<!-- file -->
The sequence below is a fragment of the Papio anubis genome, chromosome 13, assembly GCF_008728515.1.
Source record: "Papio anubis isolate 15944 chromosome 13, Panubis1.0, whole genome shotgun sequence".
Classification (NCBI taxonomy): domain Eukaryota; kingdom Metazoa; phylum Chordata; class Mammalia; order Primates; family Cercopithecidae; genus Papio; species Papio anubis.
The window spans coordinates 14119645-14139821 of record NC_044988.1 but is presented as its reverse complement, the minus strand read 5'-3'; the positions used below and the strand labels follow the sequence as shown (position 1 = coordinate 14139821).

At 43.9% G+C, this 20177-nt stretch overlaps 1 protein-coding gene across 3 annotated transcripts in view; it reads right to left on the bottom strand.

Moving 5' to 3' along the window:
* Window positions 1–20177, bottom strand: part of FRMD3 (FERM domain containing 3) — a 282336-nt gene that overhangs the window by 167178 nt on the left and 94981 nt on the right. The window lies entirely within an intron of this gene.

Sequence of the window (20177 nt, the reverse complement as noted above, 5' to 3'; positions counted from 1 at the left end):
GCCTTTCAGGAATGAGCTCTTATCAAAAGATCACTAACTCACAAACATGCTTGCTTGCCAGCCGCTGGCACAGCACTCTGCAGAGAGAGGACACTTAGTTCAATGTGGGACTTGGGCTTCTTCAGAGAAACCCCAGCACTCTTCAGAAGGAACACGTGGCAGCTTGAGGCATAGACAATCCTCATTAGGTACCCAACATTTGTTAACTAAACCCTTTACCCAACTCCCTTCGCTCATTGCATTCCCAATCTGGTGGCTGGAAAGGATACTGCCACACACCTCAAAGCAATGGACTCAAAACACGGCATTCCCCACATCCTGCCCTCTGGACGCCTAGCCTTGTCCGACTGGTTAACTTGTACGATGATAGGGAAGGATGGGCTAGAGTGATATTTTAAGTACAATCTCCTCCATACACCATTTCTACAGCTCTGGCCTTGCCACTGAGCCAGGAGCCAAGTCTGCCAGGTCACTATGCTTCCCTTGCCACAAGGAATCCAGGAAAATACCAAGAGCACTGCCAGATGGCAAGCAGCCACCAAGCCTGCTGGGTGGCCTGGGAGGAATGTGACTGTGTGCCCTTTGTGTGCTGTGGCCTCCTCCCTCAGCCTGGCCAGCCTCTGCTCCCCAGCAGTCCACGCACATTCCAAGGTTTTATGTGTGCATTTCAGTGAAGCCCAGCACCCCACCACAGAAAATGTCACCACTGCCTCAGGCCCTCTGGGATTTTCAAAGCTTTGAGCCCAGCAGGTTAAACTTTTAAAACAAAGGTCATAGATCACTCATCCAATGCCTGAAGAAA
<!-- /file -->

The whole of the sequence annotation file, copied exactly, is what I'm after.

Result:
The sequence below is a fragment of the Papio anubis genome, chromosome 13, assembly GCF_008728515.1.
Source record: "Papio anubis isolate 15944 chromosome 13, Panubis1.0, whole genome shotgun sequence".
Classification (NCBI taxonomy): domain Eukaryota; kingdom Metazoa; phylum Chordata; class Mammalia; order Primates; family Cercopithecidae; genus Papio; species Papio anubis.
The window spans coordinates 14119645-14139821 of record NC_044988.1 but is presented as its reverse complement, the minus strand read 5'-3'; the positions used below and the strand labels follow the sequence as shown (position 1 = coordinate 14139821).

At 43.9% G+C, this 20177-nt stretch overlaps 1 protein-coding gene across 3 annotated transcripts in view; it reads right to left on the bottom strand.

Moving 5' to 3' along the window:
* Window positions 1–20177, bottom strand: part of FRMD3 (FERM domain containing 3) — a 282336-nt gene that overhangs the window by 167178 nt on the left and 94981 nt on the right. The window lies entirely within an intron of this gene.

Sequence of the window (20177 nt, the reverse complement as noted above, 5' to 3'; positions counted from 1 at the left end):
GCCTTTCAGGAATGAGCTCTTATCAAAAGATCACTAACTCACAAACATGCTTGCTTGCCAGCCGCTGGCACAGCACTCTGCAGAGAGAGGACACTTAGTTCAATGTGGGACTTGGGCTTCTTCAGAGAAACCCCAGCACTCTTCAGAAGGAACACGTGGCAGCTTGAGGCATAGACAATCCTCATTAGGTACCCAACATTTGTTAACTAAACCCTTTACCCAACTCCCTTCGCTCATTGCATTCCCAATCTGGTGGCTGGAAAGGATACTGCCACACACCTCAAAGCAATGGACTCAAAACACGGCATTCCCCACATCCTGCCCTCTGGACGCCTAGCCTTGTCCGACTGGTTAACTTGTACGATGATAGGGAAGGATGGGCTAGAGTGATATTTTAAGTACAATCTCCTCCATACACCATTTCTACAGCTCTGGCCTTGCCACTGAGCCAGGAGCCAAGTCTGCCAGGTCACTATGCTTCCCTTGCCACAAGGAATCCAGGAAAATACCAAGAGCACTGCCAGATGGCAAGCAGCCACCAAGCCTGCTGGGTGGCCTGGGAGGAATGTGACTGTGTGCCCTTTGTGTGCTGTGGCCTCCTCCCTCAGCCTGGCCAGCCTCTGCTCCCCAGCAGTCCACGCACATTCCAAGGTTTTATGTGTGCATTTCAGTGAAGCCCAGCACCCCACCACAGAAAATGTCACCACTGCCTCAGGCCCTCTGGGATTTTCAAAGCTTTGAGCCCAGCAGGTTAAACTTTTAAAACAAAGGTCATAGATCACTCATCCAATGCCTGAAGAAA